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About Morning Oregonian. (Portland, Or.) 1861-1937 | View Entire Issue (June 6, 1905)
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VOL-XLV. XO. 13,882.
PORTLAND, OREGON, TUESDAY, JUNE
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c ion PRICE
HAIRY LAN E IS
Has 1 000 Plurality.
OTHER OFFICIALS REPUBLICAN
George H. Williams Concedes
TELEPHONE FRANCHISE IN
Five Republican Conncllmen - at
Large Are Elected Wallace
Defeats Sullivan, Vaughn
(Dcm.) Is Elected.
THE SUCCESS FUr, CANDIDATES.
Mayor. Dr. Harry Lane (Dem.).
Auditor. Tbomu C Devlin (Rep.).
Treasurer, J. E. Werleln (Hep.).
Municipal Judge. George J. Cameron
City Attorney, 1 A. McNary (Hep.).
Councllmen-at-Large John Annand
(Rep.), Thomas Gray (Rep.). Dan
Kellaher. (Rep.). A. X. Wills (Rep.1),
J P Sharkey (Rep.).
Ward Councllmen First, Robert A.
Preston (Rep.): Second, Hush W.
Wallace (Ind.): Third. George D.
Dunntnc (Rep.); Fourth, George S.
Shepherd (Rep.); Firth. W. Y. Mas
ters (Rep.): Sixth Honry A. Belding
(Rep ): Seventh. A.. G. Rushlight
(Rep; Eighth. Frank R. Bennett
(Kej.. Ninth. It. E. Menefee (Rep.):
Tenth. .V. T. Vaughn (Dem.).
Charter amendments all carried ex
cept that for street-car franchises and
penalty on delinquent assessments.
Automatic telephone franchise car
ried. INCOMPLETE RETURNS, 8:45 A. M.
west 8Me .V..-...3422 3734
East Side 3000 1760
Totals 6422 5494
Lane S plurality, 92S.
Portland's next Mayor will be Dr.
Harry Lane. Democrat, who was elect
ed yesterday over George H. "William?,
Republican incumbent, by perhaps 1000
votes. One Democrat was elected to the
Council. W. T. Vaughn In the Tenth
Ward. One Independent was elected.
Hugh W. Wallace, for Councilman for
the Second Ward, against L. M. Sul
livan, Republican. In all the otner
cases than the ones named in the fore
going the regular Republican nominees
The new city officers will take their
places In the city government July 1
Tho vote was lighter than . It was
expected to be, not more than 14,300
votes being cast, which was 38 per cent
of that registered. The falling off was
most noticeable In the North End pre
cincts. It was explained by North- End
politicians that many of the men regis
tered there had moved away and that
their votes were not available. But-
Democrats asserted that many North
End voters were "scared out" by the
threat made against illegal voting by
VOTE FOR MAYOR.
1781 121 211 94
71 61 137
..i 18' 47
2 121 63
SI 61 72
7 10 119
Democratic "District Attorney John
Manning and by the presence at the
polls of Democratic Sheriff Tom word
with some SO deputies. . The North End
vote turned out perhaps 703 votes short 1
of what It was expected to lo, but It
was ald Jn Democratic quarters last
night that many- more than that num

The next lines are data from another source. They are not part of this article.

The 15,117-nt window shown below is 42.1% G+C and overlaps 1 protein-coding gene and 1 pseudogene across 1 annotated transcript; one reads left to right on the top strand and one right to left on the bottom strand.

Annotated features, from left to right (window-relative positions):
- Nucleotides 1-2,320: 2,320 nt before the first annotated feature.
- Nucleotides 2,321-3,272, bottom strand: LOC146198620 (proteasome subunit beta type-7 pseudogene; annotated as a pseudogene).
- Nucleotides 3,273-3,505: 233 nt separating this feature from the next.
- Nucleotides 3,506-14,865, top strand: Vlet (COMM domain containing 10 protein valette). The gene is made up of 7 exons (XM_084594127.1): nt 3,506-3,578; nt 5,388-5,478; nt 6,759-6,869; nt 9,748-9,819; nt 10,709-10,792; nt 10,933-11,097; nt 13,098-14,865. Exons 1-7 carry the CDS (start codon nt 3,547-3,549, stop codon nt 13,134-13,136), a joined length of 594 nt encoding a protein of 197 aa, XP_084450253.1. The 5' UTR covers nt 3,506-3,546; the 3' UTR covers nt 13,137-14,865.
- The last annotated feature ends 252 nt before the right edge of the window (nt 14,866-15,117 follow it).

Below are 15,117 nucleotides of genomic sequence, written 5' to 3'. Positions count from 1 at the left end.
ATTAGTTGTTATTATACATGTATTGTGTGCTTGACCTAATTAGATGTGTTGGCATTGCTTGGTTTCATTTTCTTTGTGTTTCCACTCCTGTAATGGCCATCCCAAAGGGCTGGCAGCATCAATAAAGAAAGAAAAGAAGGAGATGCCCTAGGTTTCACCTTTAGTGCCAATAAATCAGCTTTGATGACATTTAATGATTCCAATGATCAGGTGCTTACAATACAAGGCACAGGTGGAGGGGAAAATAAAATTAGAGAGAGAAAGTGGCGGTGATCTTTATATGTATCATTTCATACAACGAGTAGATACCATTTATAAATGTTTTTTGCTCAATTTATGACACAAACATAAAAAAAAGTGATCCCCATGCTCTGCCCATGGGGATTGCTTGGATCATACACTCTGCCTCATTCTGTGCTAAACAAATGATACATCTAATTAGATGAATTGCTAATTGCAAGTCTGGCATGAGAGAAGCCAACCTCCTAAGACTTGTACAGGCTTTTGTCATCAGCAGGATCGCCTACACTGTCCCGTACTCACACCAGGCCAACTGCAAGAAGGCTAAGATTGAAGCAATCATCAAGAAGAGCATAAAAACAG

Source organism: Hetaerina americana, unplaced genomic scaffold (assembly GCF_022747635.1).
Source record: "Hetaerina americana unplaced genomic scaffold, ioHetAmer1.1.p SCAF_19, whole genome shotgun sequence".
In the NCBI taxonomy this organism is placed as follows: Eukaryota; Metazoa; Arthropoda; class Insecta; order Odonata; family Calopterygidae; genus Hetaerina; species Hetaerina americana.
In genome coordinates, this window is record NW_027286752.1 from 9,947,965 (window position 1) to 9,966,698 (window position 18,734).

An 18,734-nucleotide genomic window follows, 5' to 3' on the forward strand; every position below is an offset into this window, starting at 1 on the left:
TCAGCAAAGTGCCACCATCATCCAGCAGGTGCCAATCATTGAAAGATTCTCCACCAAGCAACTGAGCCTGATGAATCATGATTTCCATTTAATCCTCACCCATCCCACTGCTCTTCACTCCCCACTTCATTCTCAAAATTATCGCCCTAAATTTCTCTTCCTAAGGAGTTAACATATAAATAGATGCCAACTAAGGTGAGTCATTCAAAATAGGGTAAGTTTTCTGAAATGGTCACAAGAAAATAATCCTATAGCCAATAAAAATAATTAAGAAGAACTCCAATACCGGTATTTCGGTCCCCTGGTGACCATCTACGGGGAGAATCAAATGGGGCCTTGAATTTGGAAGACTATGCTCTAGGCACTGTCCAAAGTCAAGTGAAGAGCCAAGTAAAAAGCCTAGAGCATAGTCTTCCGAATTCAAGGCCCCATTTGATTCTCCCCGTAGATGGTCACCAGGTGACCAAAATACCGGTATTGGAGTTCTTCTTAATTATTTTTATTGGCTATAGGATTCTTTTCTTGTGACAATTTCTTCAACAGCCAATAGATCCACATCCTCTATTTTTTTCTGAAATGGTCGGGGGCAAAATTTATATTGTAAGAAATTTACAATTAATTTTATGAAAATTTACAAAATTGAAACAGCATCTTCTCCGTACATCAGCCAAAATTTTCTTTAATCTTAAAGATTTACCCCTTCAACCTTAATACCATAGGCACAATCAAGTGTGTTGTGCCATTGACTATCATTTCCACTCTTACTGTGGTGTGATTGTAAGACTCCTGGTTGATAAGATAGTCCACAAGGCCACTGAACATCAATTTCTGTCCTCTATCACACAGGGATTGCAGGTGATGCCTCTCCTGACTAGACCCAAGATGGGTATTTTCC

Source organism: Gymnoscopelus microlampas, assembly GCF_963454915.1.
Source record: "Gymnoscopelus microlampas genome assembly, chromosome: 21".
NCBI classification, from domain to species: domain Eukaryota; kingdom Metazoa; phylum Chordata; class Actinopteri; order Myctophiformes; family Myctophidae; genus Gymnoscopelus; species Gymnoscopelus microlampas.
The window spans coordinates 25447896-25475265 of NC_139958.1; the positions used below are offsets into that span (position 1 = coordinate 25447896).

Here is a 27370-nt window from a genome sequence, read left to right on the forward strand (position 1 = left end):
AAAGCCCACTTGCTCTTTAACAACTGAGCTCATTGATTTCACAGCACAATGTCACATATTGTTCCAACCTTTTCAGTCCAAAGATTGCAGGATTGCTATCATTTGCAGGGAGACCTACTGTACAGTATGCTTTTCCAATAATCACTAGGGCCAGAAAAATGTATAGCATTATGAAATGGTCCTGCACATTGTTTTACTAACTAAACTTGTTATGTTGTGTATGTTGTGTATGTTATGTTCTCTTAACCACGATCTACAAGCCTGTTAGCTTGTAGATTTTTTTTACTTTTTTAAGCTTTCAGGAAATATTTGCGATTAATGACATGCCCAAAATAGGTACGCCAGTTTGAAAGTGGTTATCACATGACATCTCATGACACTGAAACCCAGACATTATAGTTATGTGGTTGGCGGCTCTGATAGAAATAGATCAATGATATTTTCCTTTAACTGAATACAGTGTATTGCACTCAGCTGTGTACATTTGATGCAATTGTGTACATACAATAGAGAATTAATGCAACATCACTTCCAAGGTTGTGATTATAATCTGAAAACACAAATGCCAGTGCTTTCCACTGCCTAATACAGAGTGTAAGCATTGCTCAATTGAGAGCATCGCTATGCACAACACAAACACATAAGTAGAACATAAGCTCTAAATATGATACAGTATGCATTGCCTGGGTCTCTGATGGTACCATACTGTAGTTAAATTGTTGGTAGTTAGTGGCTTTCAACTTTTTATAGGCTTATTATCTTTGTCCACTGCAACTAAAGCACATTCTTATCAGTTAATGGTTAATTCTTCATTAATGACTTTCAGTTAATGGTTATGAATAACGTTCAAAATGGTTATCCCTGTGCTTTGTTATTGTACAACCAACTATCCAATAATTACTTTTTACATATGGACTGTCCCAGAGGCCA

ber had been shut out.
As was expected, the East Side
turned In pluralities against Williams,
but they were much heavier than
looked for by Republicans and Will-
lams' plurality on the West Side was
The returns at the Democratic heaJ-
ouarters made It evident early In the
evening that Lano was victorious, but
the Republican headquarters held out
stubbornly that the battle had not yet
been lost. Their hopes were vain and
this was made evident to them as the hour
passed midnight. At 2 A. Ml Republican
Chairman Colwell refused to concede
Lane's election by more than 100 votes,
but 'Democratic Chairman Montague
and others of the Democratic campaign
committee were claiming a plurality of
The East Side, when all returns shall
be In. will have given perhaps 1400 plur
ality for Lane, and the West Side more
than 400 plurality for Williams. The sur
prise to the Williams people comes not
so much from the big Lane plurality on
the East Side as from the small Williams
plurality on the "West Side. The Will
iams supporters figured that the West
Side would return between -2000 and 3000
plurality for Williams, and that he
could stand as much as a 2000 reverse on
the East Side. They were, therefore, de
ceived In the West Side more than In the
The Prohibition candidate for Mayor,
Paget, received about 250 votes, and the
Socialist candidate, Shradcr, less, than
All signs pointed to the fact that a
large number of Republicans stayed
away from the polls, either dissatisfied
with Williams and unwilling to vote for
a Democrat, or not interested In the con
Complete returns from "38 precincts
at 3 A M. this morning and incomplete
returns from 20 precincts showed Lane
to be leading Williams by 670 votes,
but this lead will be increased In the
complete returns today. Seventeen of
the 20 Incomplete precincts are on the
East Side, and will perhaps swell
Lane's plurality to 1000 votes. The
number of votes yet to be returned
from the 20 Incomplete precincts will